Unfortunately, these instances are not isolated but lead to spillovers. For example, we can see an increase in cheating resulting from in-group contagion. In The Honest Truth, Dan Ariely explains that we are much more likely to cheat if we witness someone we identify with, or whose group we belong to, cheating. We are also more likely to cheat when we believe that it is justified for the greater good. No matter what the greater good is, anyone reading this should realize that intentionally untransparent behavior may motivate more unethical behavior gradually turning positive impact tribes into bad actors. And for what? Are the people involved insufficiently confident of their product or services? Do they believe it is incorrect to mix purpose with profit? I am genuinely perplexed, especially as we know that, if such behavior is discovered, consumers may turn away from the company, ultimately destroying any movement built, and impact made. Lastly, one must only look to the business of politics to understand that a lack of transparency on the side of challengers opens opportunities for incumbents to attack and instill uncertainty. We need impact players and their efforts to survive any attack from big energy, big plastic, or big markets and for that, we need more transparency from the impact players. In the case of the non-profit-for-profit hybrid, a simple disclosure of how much revenue generated goes to their non-profit entities would be a start. How much profit ended up in the owners’ pockets of the for-profit entity and how does this compare to the efforts made by unpaid volunteers? Let the consumers and volunteers see what they are supporting and avoid attacks from special interests destroying the movement.

One thing should be noted, however. In both cases, I would argue that the supporting tribes have a genuine desire to do good despite the lack of transparency and greenwashing.

I do believe that most chemical engineers working on depolymerization are driven by a greater good and volunteers supporting what they believe is a non-profit are either unaware or do it to contribute positively to the world. As such, the above criticism is directed at the few masters of influence that knowingly exploit their tribes and not the tribes themselves.

This only leaves skill. As we have seen before, signs that ask visitors not to steal national park property have led to an increase in theft as they signaled that “everyone else does it too”. Clearly, whoever set up these signs had the right intent but did not possess the right skill. Similarly, studies have shown that introducing recycling may actually increase the consumption of resources which is a massive issue as, despite whatever consumer brands are trying to signal, overconsumption is the root cause of the issues the world is facing today. Currently, we are all screaming change yet only a small percentage knows how to achieve it. The noise is preventing any meaningful signal from emerging. In fact, sometimes the loudest and/or most charismatic receive the most attention, and in certain cases, they lack both skill and good intentions. We know that being charismatic can create a following, it is something that can be witnessed over and over again in cult leaders. Sometimes this can be further accentuated through strong symbolism à la Steve Jobs, a strategy copied by many highly influential and ethically questionable personalities. Elizabeth Holmes only needed to wear one iconic outfit to cement her name in people’s minds. And while Elizabeth Holmes was amazing at raising money and convincing others to follow her, she lacked the skill of executing what she promised, causing billions to evaporate as a result.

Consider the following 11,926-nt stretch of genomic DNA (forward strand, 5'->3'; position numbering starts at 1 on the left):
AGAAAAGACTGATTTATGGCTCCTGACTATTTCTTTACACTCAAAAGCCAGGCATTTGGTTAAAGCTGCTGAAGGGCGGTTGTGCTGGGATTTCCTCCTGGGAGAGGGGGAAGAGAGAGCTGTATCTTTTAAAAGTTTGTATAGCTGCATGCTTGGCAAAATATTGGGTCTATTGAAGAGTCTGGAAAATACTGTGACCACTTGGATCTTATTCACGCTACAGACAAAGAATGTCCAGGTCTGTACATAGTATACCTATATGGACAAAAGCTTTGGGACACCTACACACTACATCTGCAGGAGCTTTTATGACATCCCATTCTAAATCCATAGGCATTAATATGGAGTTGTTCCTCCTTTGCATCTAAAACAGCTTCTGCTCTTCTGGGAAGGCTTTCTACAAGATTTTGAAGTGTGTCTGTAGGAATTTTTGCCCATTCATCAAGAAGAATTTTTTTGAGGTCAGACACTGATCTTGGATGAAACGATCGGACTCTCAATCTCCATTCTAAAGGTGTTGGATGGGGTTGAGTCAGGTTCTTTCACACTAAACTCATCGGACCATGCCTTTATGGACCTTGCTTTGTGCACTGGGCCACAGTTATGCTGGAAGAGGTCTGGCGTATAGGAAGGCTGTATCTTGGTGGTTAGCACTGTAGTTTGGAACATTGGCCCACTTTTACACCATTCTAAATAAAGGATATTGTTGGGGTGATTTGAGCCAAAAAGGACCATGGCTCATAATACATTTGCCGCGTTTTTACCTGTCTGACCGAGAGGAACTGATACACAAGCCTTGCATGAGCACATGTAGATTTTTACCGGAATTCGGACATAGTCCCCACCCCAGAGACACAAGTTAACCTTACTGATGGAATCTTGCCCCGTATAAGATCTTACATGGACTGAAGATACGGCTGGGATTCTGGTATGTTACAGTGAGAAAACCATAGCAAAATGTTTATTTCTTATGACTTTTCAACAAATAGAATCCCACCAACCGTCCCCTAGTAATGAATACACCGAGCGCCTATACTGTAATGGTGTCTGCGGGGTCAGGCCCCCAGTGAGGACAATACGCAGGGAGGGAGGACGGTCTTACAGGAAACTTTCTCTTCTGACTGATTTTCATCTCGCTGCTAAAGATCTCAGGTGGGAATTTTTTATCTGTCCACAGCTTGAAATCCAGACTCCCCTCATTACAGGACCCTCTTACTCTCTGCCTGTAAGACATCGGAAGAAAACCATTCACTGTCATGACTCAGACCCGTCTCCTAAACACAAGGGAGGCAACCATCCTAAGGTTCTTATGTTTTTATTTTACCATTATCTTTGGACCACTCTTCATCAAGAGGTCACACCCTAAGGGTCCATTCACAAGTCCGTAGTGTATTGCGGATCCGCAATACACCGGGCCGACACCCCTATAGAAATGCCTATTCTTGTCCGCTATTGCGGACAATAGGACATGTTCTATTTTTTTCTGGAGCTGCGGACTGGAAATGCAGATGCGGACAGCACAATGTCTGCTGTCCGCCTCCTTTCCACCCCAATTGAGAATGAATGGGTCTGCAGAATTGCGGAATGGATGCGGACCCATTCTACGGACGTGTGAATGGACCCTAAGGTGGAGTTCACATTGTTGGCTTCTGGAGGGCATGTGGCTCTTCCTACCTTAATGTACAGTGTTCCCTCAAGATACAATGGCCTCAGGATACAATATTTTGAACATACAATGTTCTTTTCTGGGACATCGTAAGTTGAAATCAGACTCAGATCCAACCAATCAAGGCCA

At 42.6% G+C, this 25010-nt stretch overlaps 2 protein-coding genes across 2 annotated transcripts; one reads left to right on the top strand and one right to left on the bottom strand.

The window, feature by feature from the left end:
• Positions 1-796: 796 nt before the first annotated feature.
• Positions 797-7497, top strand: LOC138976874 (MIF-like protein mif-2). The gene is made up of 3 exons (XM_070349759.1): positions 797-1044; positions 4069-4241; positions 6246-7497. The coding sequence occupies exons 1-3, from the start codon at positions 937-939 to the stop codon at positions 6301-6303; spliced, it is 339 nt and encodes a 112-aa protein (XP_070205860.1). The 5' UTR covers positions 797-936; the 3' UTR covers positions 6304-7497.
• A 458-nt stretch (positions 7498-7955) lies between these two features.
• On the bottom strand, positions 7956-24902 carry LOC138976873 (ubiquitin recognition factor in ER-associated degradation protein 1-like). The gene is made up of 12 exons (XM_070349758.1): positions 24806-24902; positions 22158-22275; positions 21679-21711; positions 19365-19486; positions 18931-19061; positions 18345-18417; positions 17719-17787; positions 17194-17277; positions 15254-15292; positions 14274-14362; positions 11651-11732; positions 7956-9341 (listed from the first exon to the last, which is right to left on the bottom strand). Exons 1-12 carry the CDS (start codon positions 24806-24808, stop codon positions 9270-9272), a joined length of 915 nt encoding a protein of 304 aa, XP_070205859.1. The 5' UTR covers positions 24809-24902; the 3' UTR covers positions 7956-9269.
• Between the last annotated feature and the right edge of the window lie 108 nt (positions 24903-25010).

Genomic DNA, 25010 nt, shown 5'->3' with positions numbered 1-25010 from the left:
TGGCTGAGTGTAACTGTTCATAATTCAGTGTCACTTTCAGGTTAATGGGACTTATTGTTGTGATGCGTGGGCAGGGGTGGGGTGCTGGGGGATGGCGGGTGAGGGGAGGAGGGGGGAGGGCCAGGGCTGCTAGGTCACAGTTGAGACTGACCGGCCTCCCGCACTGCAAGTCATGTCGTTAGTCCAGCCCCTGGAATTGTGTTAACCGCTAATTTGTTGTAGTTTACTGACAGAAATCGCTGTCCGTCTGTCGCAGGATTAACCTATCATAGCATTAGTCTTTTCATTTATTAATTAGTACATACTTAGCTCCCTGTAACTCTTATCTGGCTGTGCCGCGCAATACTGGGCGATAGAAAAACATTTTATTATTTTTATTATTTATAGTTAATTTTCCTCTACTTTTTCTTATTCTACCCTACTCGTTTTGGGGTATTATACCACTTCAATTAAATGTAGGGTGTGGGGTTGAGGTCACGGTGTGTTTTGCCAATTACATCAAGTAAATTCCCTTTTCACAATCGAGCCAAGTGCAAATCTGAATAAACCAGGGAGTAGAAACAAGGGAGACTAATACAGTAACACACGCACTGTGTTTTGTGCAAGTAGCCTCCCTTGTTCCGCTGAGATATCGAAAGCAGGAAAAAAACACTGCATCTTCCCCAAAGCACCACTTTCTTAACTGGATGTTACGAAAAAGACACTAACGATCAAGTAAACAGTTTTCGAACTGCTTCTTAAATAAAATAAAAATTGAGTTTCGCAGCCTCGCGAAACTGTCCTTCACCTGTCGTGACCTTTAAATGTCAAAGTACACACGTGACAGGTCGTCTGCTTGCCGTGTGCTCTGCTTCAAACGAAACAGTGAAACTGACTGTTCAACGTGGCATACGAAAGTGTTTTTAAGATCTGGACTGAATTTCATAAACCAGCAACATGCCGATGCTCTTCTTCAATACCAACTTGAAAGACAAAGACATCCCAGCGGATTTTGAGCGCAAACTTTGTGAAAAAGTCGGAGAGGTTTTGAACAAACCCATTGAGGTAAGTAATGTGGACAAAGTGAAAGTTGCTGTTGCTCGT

This is a fantastic example of authority meeting lack of skill, leading to an unfortunate outcome. Authority is powerful which reminds me of Robert Cialdini’s case study of a duty nurse receiving an instruction to administer ear drops into the right ear of a patient. Unfortunately, the physician abbreviated the instructions as “place in R ear” which led to the nurse putting the required number of drops into the patient’s anus. This occurred as a result of an expert giving an instruction that was taken literally. Now, imagine such instructions are provided by non-experts. That’s why people believe in saviors from space coming in flying saucers and 5G chips being inserted into our shoulders via COVID-19 vaccines. Skill matters. That said, the author of the aforementioned Hallmark card statement is a great salesperson, and he is genuine in his intent to do good. As such, there is a simple solution: team up with an expert that possesses the skills that you need. And with that, I hope to start a discussion on an experience-development model utilized to generate impact through entertainment (what we call Impactainment).